The young mother struggled with every surge of uterine activity. "I can't do it! I am too tired!", she cried in English, then lots more in another language.
If one of us had been able to step in as proxy; to labour and give birth, or even to do some of the work, and lessen her load, we would have. Surely it's unfair that the woman has to do it all?
Each time I witness the massive effort that culminates in the unmedicated, unassisted birth of a baby - and particularly a first baby - I am in awe. The journey that can have many unpredictable and unexpected turns in the path; many forks in the road. At each decision point, only one way can be taken. Is this the best way?
As midwife, I hear many voices. The mother's body, the baby's body, my own mind, the voice of professional and scientific knowledge, and the words of others participating in the birthing journey.
When the mother's mind says "I can't do it! I'm too tired!" I can't just block my ears.
I ask, what does her body tell me?
There is power in these contractions, and I have seen progress over time.I know we can continue.
There is strength in this young body. Her pulse rate is steady and strong.
There is quietness in the moments of resting between contractions.
Is mother well? At present, yes.
I ask, what does her baby's body tell me?
The baby's heart rate is strong and steady.I know we can continue.
The contractions, although strong, do not bring any sign of distress in the baby.
The baby's station is progressing with time.
Is baby well? At present, yes.
I ask, what does my own mind tell me?
It's the middle of the night, and my mind is also weary.I will not interrupt or interfere with the amazing metamorphosis; the life-giving struggle that we are witnessing.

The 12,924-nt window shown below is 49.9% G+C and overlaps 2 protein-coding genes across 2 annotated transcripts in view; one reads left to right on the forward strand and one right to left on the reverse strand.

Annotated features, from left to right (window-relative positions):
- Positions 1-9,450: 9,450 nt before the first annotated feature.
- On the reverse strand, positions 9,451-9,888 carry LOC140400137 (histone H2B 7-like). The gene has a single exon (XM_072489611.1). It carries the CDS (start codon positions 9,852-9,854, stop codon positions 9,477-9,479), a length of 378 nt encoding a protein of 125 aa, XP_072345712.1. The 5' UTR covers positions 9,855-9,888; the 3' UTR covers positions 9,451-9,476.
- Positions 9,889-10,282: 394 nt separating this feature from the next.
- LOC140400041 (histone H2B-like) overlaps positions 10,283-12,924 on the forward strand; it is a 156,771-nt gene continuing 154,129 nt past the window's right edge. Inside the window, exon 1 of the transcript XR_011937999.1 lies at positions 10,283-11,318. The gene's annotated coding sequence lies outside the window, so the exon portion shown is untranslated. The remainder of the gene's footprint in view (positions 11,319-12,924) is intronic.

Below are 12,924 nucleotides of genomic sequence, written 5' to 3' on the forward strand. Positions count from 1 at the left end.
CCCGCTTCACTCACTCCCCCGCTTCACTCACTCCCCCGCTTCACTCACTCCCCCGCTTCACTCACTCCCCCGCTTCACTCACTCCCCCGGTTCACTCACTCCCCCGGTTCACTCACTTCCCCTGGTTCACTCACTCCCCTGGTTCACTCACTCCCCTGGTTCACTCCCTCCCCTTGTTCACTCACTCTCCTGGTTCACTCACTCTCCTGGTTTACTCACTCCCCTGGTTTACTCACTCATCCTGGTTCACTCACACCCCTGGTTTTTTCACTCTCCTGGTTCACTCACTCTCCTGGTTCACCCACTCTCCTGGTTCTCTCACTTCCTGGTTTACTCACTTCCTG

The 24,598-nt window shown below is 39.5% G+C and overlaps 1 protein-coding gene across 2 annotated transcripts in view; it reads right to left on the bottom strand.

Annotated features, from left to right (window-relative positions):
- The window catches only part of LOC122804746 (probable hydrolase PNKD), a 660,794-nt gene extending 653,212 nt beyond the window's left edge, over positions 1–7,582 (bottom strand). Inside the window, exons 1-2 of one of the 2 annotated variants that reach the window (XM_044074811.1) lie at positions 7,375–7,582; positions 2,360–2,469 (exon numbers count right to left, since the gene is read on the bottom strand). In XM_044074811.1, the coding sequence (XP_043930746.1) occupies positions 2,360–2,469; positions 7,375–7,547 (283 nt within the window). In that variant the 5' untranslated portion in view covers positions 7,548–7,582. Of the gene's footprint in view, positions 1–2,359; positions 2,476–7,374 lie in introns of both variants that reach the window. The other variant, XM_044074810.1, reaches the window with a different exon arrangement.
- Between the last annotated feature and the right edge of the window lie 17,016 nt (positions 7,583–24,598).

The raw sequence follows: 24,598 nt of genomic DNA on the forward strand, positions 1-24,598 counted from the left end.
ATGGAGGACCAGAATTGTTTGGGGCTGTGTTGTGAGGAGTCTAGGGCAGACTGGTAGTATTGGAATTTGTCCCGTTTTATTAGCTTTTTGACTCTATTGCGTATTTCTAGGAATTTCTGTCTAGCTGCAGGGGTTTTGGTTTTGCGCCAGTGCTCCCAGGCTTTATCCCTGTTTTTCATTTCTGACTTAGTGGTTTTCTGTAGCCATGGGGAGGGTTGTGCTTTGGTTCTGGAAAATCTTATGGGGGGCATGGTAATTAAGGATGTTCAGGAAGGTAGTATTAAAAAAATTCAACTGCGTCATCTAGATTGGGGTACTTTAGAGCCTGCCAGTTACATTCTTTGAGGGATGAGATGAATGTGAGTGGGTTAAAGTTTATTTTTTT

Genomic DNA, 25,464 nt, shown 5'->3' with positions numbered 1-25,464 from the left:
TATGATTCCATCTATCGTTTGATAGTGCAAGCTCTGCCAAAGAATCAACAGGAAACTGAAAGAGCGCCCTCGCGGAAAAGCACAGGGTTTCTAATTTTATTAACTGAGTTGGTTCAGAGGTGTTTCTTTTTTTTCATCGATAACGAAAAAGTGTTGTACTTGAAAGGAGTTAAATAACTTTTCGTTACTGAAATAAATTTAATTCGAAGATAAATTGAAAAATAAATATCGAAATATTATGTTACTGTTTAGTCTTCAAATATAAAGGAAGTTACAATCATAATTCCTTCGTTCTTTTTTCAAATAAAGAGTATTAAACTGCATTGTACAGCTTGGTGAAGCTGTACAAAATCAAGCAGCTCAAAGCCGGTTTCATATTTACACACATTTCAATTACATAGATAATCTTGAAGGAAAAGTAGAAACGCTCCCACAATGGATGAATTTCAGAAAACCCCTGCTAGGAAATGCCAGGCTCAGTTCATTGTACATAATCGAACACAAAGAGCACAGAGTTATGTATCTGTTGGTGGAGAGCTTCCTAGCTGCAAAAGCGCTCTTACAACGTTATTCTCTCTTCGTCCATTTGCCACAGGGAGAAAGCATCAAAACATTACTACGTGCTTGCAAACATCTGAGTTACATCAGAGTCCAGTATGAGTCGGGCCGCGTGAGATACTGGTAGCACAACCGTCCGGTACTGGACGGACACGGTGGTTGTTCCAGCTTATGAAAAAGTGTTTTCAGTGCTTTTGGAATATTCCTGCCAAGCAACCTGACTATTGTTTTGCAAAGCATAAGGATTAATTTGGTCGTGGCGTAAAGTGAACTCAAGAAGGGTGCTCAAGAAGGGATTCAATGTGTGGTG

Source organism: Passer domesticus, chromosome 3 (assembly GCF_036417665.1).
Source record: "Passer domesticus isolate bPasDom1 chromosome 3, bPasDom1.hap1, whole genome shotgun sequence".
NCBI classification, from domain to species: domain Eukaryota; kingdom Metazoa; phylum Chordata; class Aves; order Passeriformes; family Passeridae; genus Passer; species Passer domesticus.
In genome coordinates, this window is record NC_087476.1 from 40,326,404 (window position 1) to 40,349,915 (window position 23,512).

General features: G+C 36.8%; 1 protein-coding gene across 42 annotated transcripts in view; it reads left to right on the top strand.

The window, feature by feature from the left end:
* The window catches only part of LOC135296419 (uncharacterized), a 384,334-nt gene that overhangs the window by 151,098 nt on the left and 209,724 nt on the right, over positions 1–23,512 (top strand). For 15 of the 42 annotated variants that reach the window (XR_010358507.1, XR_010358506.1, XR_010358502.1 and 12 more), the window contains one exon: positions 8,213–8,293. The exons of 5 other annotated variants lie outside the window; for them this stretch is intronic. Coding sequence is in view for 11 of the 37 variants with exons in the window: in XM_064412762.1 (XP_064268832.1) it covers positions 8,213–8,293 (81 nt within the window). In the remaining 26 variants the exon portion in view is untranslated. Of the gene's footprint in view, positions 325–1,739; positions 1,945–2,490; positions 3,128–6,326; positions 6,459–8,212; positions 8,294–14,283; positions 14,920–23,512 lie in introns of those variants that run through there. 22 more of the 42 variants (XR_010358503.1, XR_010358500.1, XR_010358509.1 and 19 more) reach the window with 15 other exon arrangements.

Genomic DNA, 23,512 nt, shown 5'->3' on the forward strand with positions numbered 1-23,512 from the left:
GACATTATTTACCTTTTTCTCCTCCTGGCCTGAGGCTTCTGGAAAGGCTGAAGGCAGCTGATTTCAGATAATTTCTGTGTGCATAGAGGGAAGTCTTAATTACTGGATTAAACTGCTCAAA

I hear the cries. I know that she is sleep-deprived.
I seek to guide this girl who is being transformed into a mother through this rough terrain.
I ask, what does professional and scientific knowledge tell me?
Simply this: that there is no safer or more appropriate way for this baby to be brought into the world, than for the midwife to work in harmony with natural physiological processes in labour and birth.I know we can continue.
That this woman's body is wonderfully made, that this baby's body is uniquely suited to this mother, and that the process of birth is so much more than delivery of a child from the womb to the outside world.
That the transitions which must take place shortly are best supported in strong, unmedicated birthing.
I ask, what do the others - the husband, the friend, the student - tell me?
We are working together, and I am responsible for so much. These members of the team are looking to me for encouragement and strength. They do not have the years of life experience that I have, and they are quietly learning to harmonise their actions with those of the labouring woman.I know we can continue.
We moved to the birthing pool. The pushing had been ineffective, and the voice "I can't do it, I'm too tired!" was becoming more persistent.
Then, as an expulsive urge was about to go, I saw some fine, thick black hair peep out between the labia, then disappear again.
"I can tell you what colour your baby's hair is" I said. "Black."
We all laughed. Babies from their people group all have black hair.
I don't know when the young mother realised that she actually could give birth, that she was giving birth. But I know and hold onto the look of utter amazement and satisfaction as she took her child into her arms.